Models Methods Software

Dan Hughes

Chaos and Butterflies yet again

The NWP and GCM communities cannot think that a Butterfly will have any influence whatsoever on any physical phenomena or processes of interest. Instead the phenomenology of The Butterfly Effect as exhibited by the numerical calculations of some systems of ordinary differential equations is invoked by hypothesis into NWP and GCM models/methods/codes. I think we need to limit discussions to the Lorenz-like systems of ODEs, as these seem to be the basis for invoking the phenomenology into the NWP and GCM communities. Otherwise we will get side-tracked into discussions of the “chaotic response of complex dynamical systems” in general.

The phenomenology, however, is a strictly numerical artifact observed in some simplified and specialized systems of, generally, simple systems of non-linear ODEs. None of these equation systems are known to describe any known fluid flows. As noted by Jim Clarke above, the Butterfly Effect has not been observed in the natural systems of interest. The effect cannot be, and will not ever be, observed in the natural systems of interest.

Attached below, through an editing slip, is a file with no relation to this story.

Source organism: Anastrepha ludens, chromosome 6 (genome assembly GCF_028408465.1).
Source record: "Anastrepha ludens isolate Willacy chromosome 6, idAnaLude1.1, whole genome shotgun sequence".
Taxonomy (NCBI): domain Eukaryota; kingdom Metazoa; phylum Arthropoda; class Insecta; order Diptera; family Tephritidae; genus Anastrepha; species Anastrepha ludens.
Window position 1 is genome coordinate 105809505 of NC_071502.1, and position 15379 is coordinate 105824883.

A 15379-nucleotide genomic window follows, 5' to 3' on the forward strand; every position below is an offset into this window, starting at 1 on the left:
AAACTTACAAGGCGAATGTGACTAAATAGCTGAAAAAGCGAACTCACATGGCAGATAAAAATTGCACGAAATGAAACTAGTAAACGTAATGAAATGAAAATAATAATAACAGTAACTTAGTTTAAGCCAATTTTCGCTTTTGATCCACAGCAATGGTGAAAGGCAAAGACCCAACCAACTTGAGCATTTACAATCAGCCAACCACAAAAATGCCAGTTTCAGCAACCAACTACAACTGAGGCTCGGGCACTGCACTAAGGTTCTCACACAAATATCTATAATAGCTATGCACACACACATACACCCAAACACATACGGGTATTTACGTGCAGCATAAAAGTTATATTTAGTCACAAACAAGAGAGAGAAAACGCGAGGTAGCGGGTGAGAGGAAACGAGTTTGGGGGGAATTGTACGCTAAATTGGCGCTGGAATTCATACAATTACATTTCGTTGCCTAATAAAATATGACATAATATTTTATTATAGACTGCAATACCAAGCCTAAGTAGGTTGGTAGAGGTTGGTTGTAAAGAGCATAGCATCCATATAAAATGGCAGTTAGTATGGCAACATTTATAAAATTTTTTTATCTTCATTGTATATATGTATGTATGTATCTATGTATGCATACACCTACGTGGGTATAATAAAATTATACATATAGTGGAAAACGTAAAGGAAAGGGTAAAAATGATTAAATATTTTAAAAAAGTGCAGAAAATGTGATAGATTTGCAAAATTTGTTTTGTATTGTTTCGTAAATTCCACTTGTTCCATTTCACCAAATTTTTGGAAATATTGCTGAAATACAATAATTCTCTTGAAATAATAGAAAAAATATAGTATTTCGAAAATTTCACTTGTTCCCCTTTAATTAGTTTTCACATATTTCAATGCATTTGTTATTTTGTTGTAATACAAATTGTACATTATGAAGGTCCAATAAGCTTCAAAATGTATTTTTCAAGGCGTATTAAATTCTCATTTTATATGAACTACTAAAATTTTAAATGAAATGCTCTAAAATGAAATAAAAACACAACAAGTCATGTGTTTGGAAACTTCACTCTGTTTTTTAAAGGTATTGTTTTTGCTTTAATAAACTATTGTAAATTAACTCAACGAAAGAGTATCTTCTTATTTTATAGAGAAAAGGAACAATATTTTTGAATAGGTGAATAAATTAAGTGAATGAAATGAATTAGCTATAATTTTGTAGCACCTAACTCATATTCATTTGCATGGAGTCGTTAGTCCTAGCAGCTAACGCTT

Importantly, the phenomenology cannot be determined to be present in the continuous equations and its presence is based solely on observations of numbers produced by calculations by numerical solution methods. That is, there are no mathematical ‘necessary and sufficient’ tests that can be applied to the small simple systems of ODEs to know a priori that chaotic response is an expected and correct outcome. While complexity, non-linearity, and sensitivity to initial conditions are frequently used interchangeably with chaotic response, none of these alone, or even all together provide necessary and sufficient conditions.

In view of the necessity of determination of the phenomenon of chaotic response by calculated numbers it is imperative that the numbers be actual solutions to the continuous equations. It should also be necessary that the continuous equations be complete and accurate descriptions of the physical phenomena and processes of interest. In the absence of meeting these conditions, it seems that the phenomenology cannot be assigned to the physical systems of interest.